Hubert Védrine, the Foreign Minister of France (1997-2002), was among the distinguished speakers at the Free Iran World Summit 2023. Praising the progress made by the Iranian Resistance movement, Mr. Vedrine raised a set of questions he found most pressing for the National Council of Resistance of Iran to answer. He called on the NCRI to prepare itself for an imminent change in Iran’s political landscape and the challenges ahead.
Below follows the full and translated script from the former French Foreign Minister Hubert Védrine:
If I have accepted the invitation, it is for three reasons. First, a personal interest, longstanding and genuine, in Iran. Its history, its culture, the country where I have been several times, in a private capacity, once as a minister to meet President Khatami, to see if he had any room to maneuver or not. There was no room to maneuver.
The second reason is a genuine admiration for the courage of the Iranian people, especially women, not only women but especially women, especially since the assassination of Masha Amini. So, it is truly impressive. And it instills confidence. The analysis of the situation in this country, which has been very well explained by all the speakers, gives me the feeling, and this is my third reason, that everything becomes possible.
Everything becomes possible in Iran. And that is why I accepted the opportunity to come here and tell you, Madam, in relation to your enormous and fantastic movement, that you now have a very, very great responsibility. You are not just a courageous movement historically fighting a dictatorship and all that it represents.
You represent, perhaps not the entire future of Iran, but a significant part of Iran’s future. It is a new and enormous responsibility that becomes credible. And we are no longer merely denouncing all the horrors of the dictatorship.
So, I will allow myself to ask the question, I know it is very complicated, but I will not interfere in Iranian domestic politics, not now, not tomorrow. But it is evident that if opponents of the Iranian regime were united, they would be much more powerful. But I will not go further because I am aware of the problems hidden behind this remark. It is simply a remark about political efficacy.
Hubert Védrine, Foreign Minister of #France (1997-2002): You will be asked about the kind of democracy you ask for the future of #Iran. But what kind? You have already answered that.#FreeIran2023 #OurChoiceMaryamRajavi https://t.co/mtxvaftyvb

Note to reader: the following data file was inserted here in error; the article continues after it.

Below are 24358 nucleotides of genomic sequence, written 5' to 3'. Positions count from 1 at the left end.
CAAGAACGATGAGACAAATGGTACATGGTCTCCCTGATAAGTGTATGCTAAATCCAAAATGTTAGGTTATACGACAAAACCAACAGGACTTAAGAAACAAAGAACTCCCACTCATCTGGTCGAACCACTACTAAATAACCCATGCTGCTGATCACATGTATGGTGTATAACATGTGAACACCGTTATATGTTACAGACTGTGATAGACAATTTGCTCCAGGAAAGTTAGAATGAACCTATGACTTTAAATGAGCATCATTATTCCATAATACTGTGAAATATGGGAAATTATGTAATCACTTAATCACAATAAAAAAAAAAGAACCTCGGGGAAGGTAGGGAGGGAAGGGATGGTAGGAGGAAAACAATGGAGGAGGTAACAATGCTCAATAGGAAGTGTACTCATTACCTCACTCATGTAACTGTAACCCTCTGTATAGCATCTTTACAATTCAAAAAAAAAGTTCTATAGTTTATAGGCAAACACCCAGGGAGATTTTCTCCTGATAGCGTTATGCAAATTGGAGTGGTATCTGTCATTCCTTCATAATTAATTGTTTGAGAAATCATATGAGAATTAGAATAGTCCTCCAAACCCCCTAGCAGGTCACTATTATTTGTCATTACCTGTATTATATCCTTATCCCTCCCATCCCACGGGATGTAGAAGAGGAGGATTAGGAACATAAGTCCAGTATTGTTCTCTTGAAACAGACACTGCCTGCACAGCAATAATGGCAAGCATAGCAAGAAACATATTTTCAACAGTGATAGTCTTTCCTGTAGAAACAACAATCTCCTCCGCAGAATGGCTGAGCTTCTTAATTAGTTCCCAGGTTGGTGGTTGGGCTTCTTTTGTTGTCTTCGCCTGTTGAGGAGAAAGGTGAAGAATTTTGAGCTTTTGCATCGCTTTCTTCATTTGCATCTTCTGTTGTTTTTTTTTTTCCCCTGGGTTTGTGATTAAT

— Iran News Update (@IranNewsUpdate1) July 1, 2023
Secondly, much will be expected from you in terms of indications of how you conceive of change. You mentioned it earlier. But obviously, that will not be enough. And the more credible the change becomes, the more we will ask you, and perhaps others, but especially you, how you envision the future. Is it possible for there to be a change without tragedy, or with as little tragedy as possible?
These questions will come to you more and more. You will be increasingly asked how you imagine democracy in Iran tomorrow. Vice President Pence said earlier, and I agree, the Iranian people will not want another dictator. So, that leads us to democracy. But what kind of democracy? You have already provided some answers. You have made progress on this complicated terrain.
My prediction is that the questions will become more pressing. How do you conceive of change? How do you envision democracy afterward? How will you manage the transition? What will be the role of justice or politics in the aftermath? Will things be addressed through justice, a constituent assembly, or another process? I do not know what your response will be.
Obviously, it is not up to me, as a French minister passionate about Iran, to answer. It is not my role. But I know that these questions will come to you. And you will have a historical responsibility in your answers, which will weigh on the future. And soon, people will ask, what will the future of Iran be like in relation to others?
I mentioned internal, political, and historical questions concerning Iran. And then, people will say, what will you do next? Obviously, I will not dwell on the nuclear question. It has been mentioned. But the question of neighboring countries, the recent developments between Iran and Saudi Arabia, for example, under Chinese influence, which is an entirely new element in the region. I will not enumerate, but once it is believed that there is a real change on the horizon, we do not know when, but it becomes possible, what will be the future positioning of this new Iran, which we all desire, in relation to its neighbors and major global counterparts?
These are not questions that an ordinary opposition party engaged in the fight, simply the fight, resistance, resistance to repression, the fight against dictatorship, the call for democracy, usually asks. Yes, of course, it is a shock. But I sense that we will move to the next stage.
So, that is roughly what I wanted to say, simply. I mentioned earlier that I would be very brief. I am brief because I would like to be, let’s say, the spokesperson here, in anticipation of all those who will increasingly take an interest in your historic journey and your role in the future, and who will ask you these kinds of questions. And the answers can determine the process. More or less rapid, more or less credible, more or less controlled, to achieve the Iran of tomorrow that we hope to know very soon.